According to the JW lawsuit, the voter registration rates and processing issues indicated “an ongoing, systemic problem with Colorado’s voter list maintenance efforts” that injured lawfully registered voters by “undermining their confidence in the integrity of the electoral process, discouraging their participation in the democratic process, and instilling in them the fear that their legitimate votes will be nullified or diluted.”

In March, the Colorado Secretary of State settled the case—a major victory for Judicial Watch, but more importantly, for Colorado voters. Even before the settlement, JW pressure had resulted in a 78% increase of Colorado voter roll removals, from roughly 172,000 to 306,000 per reporting period.

The key element of the Colorado settlement: for the next six years, the state will annually report to Judicial Watch on its progress in cleaning up voter rolls.

But dirty voter rolls are not the only election-integrity issue in Colorado. Last month, we reported on a Judicial Watch white paper on ERIC, the left-leaning Electronic Registration Information Center. Colorado is a member of ERIC. We found plenty of reasons for concern about ERIC, including ineffective voter-roll cleanup and sketchy data sharing practices. The Judicial Watch white paper warned that ERIC data sharing could be in violation of several federal statutes, including the Driver’s Privacy Protection Act, which regulates how Department of Motor Vehicle data can be shared.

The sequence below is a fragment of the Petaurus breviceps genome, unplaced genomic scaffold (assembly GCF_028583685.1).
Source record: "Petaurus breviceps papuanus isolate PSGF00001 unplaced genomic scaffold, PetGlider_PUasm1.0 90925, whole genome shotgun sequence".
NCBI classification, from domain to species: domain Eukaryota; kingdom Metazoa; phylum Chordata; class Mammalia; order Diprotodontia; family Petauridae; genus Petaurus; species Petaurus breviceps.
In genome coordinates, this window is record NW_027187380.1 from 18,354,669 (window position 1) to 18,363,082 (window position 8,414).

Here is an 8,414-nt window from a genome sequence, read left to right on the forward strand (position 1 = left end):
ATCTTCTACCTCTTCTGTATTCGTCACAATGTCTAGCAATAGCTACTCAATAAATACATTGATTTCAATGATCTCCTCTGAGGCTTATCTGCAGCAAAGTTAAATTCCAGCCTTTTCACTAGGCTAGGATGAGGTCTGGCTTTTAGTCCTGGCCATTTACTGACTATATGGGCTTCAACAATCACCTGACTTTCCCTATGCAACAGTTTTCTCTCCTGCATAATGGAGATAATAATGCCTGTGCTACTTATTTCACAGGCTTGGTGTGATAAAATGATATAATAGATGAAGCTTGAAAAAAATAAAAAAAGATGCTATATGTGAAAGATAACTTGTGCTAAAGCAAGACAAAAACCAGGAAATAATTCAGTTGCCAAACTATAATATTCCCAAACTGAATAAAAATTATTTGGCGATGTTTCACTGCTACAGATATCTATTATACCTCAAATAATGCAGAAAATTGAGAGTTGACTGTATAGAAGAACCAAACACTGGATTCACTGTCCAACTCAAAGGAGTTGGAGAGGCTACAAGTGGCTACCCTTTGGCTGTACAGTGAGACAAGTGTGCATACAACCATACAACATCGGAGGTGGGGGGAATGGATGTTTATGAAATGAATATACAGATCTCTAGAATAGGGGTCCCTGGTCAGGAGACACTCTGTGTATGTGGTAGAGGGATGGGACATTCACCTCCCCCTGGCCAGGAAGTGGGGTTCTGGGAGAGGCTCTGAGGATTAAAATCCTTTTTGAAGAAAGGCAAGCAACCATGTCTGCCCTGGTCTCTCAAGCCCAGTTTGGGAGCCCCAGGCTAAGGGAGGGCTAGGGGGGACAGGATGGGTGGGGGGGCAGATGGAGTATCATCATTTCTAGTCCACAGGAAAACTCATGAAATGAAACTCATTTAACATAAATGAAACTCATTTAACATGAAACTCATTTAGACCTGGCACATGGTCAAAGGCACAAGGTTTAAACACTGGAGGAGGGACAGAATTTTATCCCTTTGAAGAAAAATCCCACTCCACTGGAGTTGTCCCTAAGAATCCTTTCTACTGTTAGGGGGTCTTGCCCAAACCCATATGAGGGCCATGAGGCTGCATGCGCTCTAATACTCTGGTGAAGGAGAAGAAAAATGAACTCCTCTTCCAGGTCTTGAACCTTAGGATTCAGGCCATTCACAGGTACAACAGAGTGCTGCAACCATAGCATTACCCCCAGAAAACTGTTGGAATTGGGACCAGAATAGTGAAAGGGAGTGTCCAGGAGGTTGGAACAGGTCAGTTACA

In fact, DMV data sharing between ERIC and Colorado has landed the state in hot water. In October, Colorado Public Radio reported that Colorado Secretary of State Jena Griswold had mailed postcards to about 30,000 non-citizens notifying them how they could register to vote. By law, non-citizens are not permitted to vote in state and local elections.

According to the public radio report, “the problem occurred when the state compared a list of potential unregistered voters from a multi-state group [that is, ERIC] Colorado belongs to, with local DMV records. The DMV data included people who hold non-citizen driver’s licenses—which were created to allow people without legal residency to drive legally—but a formatting error caused the system not to flag them as ineligible.”